Dealing with “the Health Insurance Mafia”

I love mystery novels. One of the authors I’ll read on occasion is Jonathan Kellerman. But the op-ed he published in the Wall Street Journal last week was far from mysterious. His rip-roaring piece (The Health Insurance Mafia) savaged the health insurance industry as surely as his fictional villains savage their prey. Here’s just one sample:

The health insurance model is closest to the parasitic relationship imposed by the Mafia and the like. Insurance companies provide nothing other than an ambiguous, shifty notion of “protection.” But even the Mafia doesn’t stick its nose into the process; once the monthly skim is set, Don Whoever stays out of the picture, but for occasional “cost of doing business” increases. When insurance companies insinuate themselves into the system, their first step is figuring out how to increase the skim by harming the people they are allegedly protecting through reduced service.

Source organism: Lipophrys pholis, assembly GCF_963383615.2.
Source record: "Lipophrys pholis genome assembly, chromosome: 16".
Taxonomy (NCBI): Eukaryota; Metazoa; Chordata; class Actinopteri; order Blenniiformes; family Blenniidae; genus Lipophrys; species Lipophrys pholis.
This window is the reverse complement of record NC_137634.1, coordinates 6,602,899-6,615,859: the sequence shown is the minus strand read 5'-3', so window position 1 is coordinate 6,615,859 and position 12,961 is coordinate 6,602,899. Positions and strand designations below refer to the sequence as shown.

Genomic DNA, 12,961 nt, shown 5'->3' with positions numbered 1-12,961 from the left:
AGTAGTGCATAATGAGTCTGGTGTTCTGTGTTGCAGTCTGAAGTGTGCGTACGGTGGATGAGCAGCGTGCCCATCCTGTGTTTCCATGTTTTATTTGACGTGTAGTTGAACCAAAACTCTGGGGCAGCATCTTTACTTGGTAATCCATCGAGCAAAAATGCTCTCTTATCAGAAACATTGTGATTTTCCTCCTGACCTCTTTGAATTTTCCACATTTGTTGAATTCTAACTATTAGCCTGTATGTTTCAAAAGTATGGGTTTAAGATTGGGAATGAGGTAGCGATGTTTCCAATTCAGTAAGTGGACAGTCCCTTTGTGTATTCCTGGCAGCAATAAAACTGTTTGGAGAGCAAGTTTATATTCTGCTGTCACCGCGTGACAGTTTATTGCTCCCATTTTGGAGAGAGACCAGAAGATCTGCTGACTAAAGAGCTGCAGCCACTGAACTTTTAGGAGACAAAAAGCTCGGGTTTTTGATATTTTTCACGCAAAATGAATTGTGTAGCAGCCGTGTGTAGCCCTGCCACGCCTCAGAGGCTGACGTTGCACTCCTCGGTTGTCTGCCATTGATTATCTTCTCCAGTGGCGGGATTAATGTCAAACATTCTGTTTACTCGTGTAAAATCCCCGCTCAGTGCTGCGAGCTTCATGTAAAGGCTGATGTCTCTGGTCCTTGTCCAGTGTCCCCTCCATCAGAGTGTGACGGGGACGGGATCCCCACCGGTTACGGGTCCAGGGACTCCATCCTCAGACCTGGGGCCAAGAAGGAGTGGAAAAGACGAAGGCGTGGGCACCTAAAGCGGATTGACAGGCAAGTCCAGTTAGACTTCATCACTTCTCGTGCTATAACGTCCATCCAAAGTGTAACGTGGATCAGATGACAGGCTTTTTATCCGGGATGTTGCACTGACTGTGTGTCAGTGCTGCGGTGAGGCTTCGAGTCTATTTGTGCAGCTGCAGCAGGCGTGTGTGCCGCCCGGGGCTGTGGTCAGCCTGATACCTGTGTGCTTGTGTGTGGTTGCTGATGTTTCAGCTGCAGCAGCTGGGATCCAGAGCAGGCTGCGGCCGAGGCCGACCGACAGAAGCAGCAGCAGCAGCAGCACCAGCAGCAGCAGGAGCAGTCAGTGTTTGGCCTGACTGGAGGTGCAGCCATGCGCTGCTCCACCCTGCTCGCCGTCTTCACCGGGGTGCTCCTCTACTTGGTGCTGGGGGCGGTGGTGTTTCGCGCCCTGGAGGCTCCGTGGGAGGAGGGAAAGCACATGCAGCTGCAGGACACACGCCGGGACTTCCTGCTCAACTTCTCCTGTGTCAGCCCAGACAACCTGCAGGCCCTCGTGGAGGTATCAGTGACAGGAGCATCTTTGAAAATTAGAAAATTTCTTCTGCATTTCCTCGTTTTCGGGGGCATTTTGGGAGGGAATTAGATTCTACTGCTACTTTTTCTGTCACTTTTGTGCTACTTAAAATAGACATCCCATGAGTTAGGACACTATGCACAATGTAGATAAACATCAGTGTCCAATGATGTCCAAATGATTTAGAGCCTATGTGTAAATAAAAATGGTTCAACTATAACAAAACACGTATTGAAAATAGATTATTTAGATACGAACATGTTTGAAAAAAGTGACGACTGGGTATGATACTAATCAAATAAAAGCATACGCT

In addition to being a writer, Kellerman is a clinical professor of pediatrics and psychology at USC’s Keck School of Medicine. Kellerman’s bold statement really hit home.

This year, I got an innocuous looking notice from our health insurance provider that our premiums will be going up 17%. Nothing in our society has that kind of inflation. I started asking my insurance company to provide documentation to justify that outrageous increase. They sent me a generic statement explaining things like revised rates for predicted health conditions, rising medical costs and the like. The reason that really caught my eye though was “the impact of any new legislative regulations.”

I wondered. Is part of my premium going to their legions of lobbyists who patrol the halls of the Roundhouse? And a further question: If no new regulations are passed by the Legislature, shouldn’t I get a rebate?

Are we sure we want to pass laws that would require that every one of us start paying into this industry? The truth is often better than fiction. Nice job, Professor Kellerman.


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